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A Unique Template for India and Africa Relationship

Pranjal Sharma


I have had the fortune of travelling to about eight countries in Africa this year – mostly in the Eastern region. Almost everywhere I have been greeted with namastes and warm smiles. 

People in the fastest growing region in the world are incredibly warm towards India. I have felt more at home in Addis Ababa, Kampala and Nairobi than in any of the western countries I have visited.

As India grows in stature globally, its diplomatic efforts to foster relations with the developing world, especially Africa are growing too. India's Ministry of External Affairs (MEA) launched a unique initiative  last year to reach out to countries in Africa. MEA deployed an unusual diplomatic effort to bring together youth, students, civil society and entrepreneurs in a warm embrace of lasting relationship. 

This initiative is called ''INDIAFRICA: A Shared Future" and is managed by theIdeaWorks, a communication, design and marketing firm. The initiative holds ground events and conducts business plan, essay, poster design and photography contests with "India and Africa" as the key theme. The ground events bring academic institutions, students and young entrepreneurs together for partnerships.

There is also a Young Visionaries Fellowship Programme for identifying successful, young African and Indian entrepreneurs and providing them grants and mentorship to develop collaborative projects.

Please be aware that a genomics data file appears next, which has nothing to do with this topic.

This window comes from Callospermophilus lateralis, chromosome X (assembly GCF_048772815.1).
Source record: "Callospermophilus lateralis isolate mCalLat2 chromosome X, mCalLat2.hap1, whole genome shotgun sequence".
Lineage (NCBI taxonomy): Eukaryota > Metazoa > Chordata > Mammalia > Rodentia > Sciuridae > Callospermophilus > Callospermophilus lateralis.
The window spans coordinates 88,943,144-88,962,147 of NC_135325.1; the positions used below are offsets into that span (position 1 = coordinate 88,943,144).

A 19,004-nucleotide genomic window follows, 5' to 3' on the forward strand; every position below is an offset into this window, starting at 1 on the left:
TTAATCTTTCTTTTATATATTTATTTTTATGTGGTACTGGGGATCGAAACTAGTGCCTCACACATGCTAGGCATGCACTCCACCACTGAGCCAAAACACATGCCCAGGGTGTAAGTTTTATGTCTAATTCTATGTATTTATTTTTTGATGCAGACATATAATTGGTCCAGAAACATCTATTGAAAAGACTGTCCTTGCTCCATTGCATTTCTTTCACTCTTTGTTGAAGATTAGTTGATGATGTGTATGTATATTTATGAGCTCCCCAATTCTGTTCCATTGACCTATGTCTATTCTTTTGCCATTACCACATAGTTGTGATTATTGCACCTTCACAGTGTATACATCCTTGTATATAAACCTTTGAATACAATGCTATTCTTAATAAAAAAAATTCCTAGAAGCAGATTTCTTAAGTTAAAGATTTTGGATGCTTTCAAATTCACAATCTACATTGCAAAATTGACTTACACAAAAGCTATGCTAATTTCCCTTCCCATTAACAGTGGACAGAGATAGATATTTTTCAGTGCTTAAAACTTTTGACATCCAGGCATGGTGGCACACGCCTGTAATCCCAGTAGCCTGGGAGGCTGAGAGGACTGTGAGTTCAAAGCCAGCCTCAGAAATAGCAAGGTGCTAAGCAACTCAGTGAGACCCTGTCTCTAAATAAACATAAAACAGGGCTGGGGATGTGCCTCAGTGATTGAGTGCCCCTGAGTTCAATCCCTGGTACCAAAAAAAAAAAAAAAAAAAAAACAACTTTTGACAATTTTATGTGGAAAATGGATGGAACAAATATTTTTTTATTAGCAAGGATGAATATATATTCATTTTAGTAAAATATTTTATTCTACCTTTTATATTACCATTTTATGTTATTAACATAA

The INDIAFRICA effort is a great template for the MEA to follow for engagement with other countries and regions. Such programmes will not only leverage India's soft power, but also create hundreds of ambassadors who can nurture and foster relations. 

India does not have the diplomatic bandwidth to do justice to its relations with the world. Its diplomatic corps has only about 800 officers. Compare this with China that has about 6000. In this situation, it is even more important to create innovative activities that bring India closer to other countries through a strategy of social engagement. 

The INDIAFRICA programme will have reached out to about 25 countries by June 2014. "The response has pleasantly surprised and encouraged us. Students, professionals, academics and entrepreneurs are very keen on India. They are looking for opportunities to share and partner with India," says Amit Shahi, CEO and Co-founder of theIdeaWorks. 

But while governments on both sides have been encouraging, Indian private sector's support has been low. Very few companies have participated in this effort through sponsorships. MEA and theIdeaWorks hope that some companies that have a long-term view on Africa will come forward. 

Corporate strategy and geo-political interests are best served by investing in long term relationship efforts. Especially, in a social framework. As the INDIAFRICA programme rolls out, it has the ability to inspire more such efforts by MEA in other parts of the world.


Pranjal Sharma. Consulting Editor, Business World, India.
Over 20 years' experience in print and television media. Member, Association of British Scholars. Recipient: Best Business Anchor, News Television Awards (2007). Interests: international trade and investment, national growth.

 
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